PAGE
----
Adam Perry Lang’s new cookbook, BBQ 25, comes out May 11 (just in time for Memorial Day!) and the more accessible follow-up to Serious Barbecue is a hot little number — 25 grilling recipes printed on pages so thick and glossy they can withstand both beer spills and all the salivating you’ll do over the hard-core steak porn. (As if it weren’t clear enough that this book is for the dudes, there are telestrator-style notes like “SUPER TASTY” and “MAX TASTY” all over the place). We asked the meat-master behind Daisy May’s (a man who would even cook Elmo) for some barbecuing advice, and to tell us about a fascination with fire that has taken him everywhere from Poland to Japan.
What would you recommend to someone who’s looking to buy a grill this summer?
Whatever will get you out there most and grill the most. I like to cook in live fire with a mix of wood and charcoal, but that takes a bit of a commitment. A gas grill doesn’t deliver as much, but if you’re going to be entertaining and you don’t want to get the charcoal going, that’s the grill for you. One of the most important parts on the grill is one of the most inexpensive and that’s the grill surface, or the rods. You can get a reasonably priced Weber or whatever brand, but the key is to have great grill rods because that’s going to conduct heat and accentuate charring and caramelizing and recovery. I tend to like cast-iron, though it requires a bit of maintenance. You should clean it and coat with a light coat of vegetable oil on top. Enameled steel is fine but depending on what grill brushes you have, you can wear it down or crust it up.
Speaking of vegetable oil, you advise against using olive oil. Why’s that?
It’s good for finishing and can be nice as part of marinating components, but when you’re grilling, it has a lower burn temperature and it tends to smoke and give off flavors at higher temperatures. It’s also more expensive.
In the book, you tell whether to apply direct or indirect heat to various cuts of meat. What’s the rule of thumb?
It’s about the thickness [of the meat] and also what your end result is. I’ll often use a combination of the two to create an oven effect. I want a char, but I also want that heat to mete into the center and not dry out the crust. I like to moisturize the meat as I’m cooking. Whatever the protein is, it’s being bombarded by direct heat. I like to choose more indirect [heat] when I want to make things, like shoulder, that are thicker cuts that are heavily collagen-laden, or things that are going to be pulling apart, or where I’m focusing on the collagen turning into gelatin, giving it that voluptuous texture. Brisket is cooked mostly indirect because there’s so much collagen that it requires relatively slower cooking with more moist heat.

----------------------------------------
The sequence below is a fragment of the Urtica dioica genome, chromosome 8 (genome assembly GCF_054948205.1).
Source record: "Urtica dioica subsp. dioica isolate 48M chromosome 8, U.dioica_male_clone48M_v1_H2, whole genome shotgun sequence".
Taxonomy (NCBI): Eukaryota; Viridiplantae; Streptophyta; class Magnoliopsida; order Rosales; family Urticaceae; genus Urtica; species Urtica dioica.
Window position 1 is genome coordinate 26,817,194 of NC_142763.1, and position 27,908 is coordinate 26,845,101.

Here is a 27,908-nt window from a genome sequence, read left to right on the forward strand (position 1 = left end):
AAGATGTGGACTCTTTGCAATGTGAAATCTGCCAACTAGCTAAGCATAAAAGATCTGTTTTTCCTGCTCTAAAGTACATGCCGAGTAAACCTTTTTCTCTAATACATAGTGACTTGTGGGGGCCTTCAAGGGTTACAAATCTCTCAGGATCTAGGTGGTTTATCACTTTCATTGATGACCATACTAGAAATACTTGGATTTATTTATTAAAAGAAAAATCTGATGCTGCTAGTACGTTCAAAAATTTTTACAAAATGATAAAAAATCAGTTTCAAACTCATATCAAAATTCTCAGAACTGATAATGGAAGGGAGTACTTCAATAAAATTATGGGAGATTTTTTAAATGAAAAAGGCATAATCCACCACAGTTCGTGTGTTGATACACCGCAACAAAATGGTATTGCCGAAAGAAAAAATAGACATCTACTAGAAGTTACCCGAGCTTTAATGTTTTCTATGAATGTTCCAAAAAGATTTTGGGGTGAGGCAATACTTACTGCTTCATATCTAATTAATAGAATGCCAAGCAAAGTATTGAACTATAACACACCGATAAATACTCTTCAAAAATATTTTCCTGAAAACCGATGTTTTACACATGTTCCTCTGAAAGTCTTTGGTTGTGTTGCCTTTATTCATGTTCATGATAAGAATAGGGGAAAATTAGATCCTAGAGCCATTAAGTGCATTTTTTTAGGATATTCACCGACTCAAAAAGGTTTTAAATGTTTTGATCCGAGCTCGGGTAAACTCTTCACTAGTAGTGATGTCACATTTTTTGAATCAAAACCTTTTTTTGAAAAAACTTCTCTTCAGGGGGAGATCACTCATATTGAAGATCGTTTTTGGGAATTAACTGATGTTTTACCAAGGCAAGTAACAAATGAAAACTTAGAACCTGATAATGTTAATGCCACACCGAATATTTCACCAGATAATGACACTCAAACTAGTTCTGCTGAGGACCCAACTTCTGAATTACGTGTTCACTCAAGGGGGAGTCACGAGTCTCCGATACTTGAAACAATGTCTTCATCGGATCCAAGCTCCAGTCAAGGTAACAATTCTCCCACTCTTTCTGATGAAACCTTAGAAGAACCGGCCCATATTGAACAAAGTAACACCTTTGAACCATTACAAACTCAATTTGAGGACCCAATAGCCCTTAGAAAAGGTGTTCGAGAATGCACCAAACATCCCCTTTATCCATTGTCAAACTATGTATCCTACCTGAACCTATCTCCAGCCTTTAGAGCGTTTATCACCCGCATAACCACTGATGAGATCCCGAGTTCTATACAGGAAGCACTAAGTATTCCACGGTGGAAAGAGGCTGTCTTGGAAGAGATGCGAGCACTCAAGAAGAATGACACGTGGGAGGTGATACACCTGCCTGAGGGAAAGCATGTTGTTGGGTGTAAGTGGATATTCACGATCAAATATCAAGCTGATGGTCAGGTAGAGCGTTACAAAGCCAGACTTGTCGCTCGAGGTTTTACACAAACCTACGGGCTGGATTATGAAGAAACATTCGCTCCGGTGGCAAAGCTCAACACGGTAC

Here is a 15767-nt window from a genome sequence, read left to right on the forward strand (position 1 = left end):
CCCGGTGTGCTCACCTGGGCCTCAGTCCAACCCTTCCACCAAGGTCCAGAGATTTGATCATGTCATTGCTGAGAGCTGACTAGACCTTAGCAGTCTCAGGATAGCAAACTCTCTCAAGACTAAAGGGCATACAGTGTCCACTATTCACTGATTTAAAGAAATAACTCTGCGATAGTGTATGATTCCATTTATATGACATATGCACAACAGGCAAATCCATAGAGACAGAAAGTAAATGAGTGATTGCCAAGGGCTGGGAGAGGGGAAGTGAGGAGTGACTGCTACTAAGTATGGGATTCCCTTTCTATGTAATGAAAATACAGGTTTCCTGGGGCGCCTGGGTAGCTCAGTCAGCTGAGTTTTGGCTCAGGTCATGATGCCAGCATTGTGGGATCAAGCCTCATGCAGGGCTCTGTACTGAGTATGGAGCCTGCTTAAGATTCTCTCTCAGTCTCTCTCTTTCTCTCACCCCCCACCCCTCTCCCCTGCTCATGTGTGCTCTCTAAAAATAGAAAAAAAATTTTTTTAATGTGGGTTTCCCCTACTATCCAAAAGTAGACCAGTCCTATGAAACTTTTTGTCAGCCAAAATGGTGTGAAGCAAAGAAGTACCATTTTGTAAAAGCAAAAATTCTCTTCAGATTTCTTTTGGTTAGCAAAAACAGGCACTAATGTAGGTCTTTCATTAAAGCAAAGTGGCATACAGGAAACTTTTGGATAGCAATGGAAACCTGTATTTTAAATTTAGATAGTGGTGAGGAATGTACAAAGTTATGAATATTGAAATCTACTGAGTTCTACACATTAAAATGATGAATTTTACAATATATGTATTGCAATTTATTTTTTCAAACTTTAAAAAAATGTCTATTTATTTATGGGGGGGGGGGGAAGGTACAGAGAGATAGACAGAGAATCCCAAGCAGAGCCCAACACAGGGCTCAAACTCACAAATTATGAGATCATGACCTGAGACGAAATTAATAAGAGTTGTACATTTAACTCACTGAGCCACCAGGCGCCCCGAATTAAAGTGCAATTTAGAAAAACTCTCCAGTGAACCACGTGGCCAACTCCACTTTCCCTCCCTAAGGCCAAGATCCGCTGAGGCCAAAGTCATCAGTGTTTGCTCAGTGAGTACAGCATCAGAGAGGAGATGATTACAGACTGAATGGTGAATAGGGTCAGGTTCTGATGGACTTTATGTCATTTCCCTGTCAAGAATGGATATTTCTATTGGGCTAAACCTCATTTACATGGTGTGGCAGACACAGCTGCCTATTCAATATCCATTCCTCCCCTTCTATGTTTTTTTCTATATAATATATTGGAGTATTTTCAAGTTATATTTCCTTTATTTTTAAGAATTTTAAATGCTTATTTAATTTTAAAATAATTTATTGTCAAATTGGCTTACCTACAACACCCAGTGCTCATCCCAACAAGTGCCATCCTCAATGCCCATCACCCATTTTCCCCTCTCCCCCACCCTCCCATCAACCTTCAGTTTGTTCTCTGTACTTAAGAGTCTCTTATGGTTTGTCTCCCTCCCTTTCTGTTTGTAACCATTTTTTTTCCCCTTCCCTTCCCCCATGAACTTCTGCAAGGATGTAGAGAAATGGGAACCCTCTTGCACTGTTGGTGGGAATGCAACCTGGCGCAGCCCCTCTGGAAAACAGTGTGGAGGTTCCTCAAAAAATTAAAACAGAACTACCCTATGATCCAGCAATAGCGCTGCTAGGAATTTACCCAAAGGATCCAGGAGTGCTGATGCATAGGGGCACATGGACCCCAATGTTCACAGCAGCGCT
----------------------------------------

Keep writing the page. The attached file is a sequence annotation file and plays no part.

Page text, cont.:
Is it worth buying a smoker or is it just fine to convert your Weber?
It comes down to your lifestyle. The smaller you go, the more sensitive the micro-climate is. But the larger you go, the more you need to make sure you have enough to fill it. If you have a big smoker and you put one thing in it and it fits 50, it’s going to be too dry of an environment. You can create an indirect type of thing by having one side turned on and one side off with a pan underneath so you have the heat emanating and the meat cooking.
For the amateur who does decide to invest in a smoker, what would you recommend?
The Weber Smokey Mountain is a great inexpensive unit, and it turns out some great barbecue.
What’s the latest with your London project with Jamie Oliver?
One of the misunderstandings is that I’m going to do something like Daisy May’s in Europe. It has more to do with wood-fired cooking and using different types of equipment, whether it’s a robata, or a tandoor, or Texas-style open pit. It’s centered on the equipment and the applications of heat, wood-fired cooking.
Where has your research taken you lately and what did you bring back?
I just went to Japan because I’ve been fascinated with Japanese charcoal and how they handle the grill and flavors. I spent three, four hours a day eating four meals a day. They’re all about subtlety and flavor. What I got from the trip was seeing how they manage and maintain a salty flavor in their grilling.
I went to Krakow and went to a lot of the local markets and got to meet some of the artisans that create these old-school sausages. That was tremendous.
Have you cooked with a tandoor before, or are you learning these methods cold?
Some of them are a completely new discovery — I’ve always had these fantasies of what this wood-burning tandoor might produce, and it’s lived up to it and more. For me it’s probably one of the greatest methods to cook game birds like quail, pigeon, squab also, incredible mutton chops. It’s not simple. It’s not like it’s this clay oven and you have to put this stuff in — it takes a real knowledge of air flow and temperature, and resting it halfway through similar to how you’d do Korean fried chicken so that it carries over and crisps at the end.
Will you bring any of this newfound knowledge back to New York? What’s next for you here?
I’m not really thinking about New York right now — right now I’m focusing on what’s at hand. There’s a lot to do and a lot of excitement and things to experience. We have plans to expand, but I’m just dealing with what’s at hand.
BBQ 25 will be published May 11 and is available for presale on Amazon.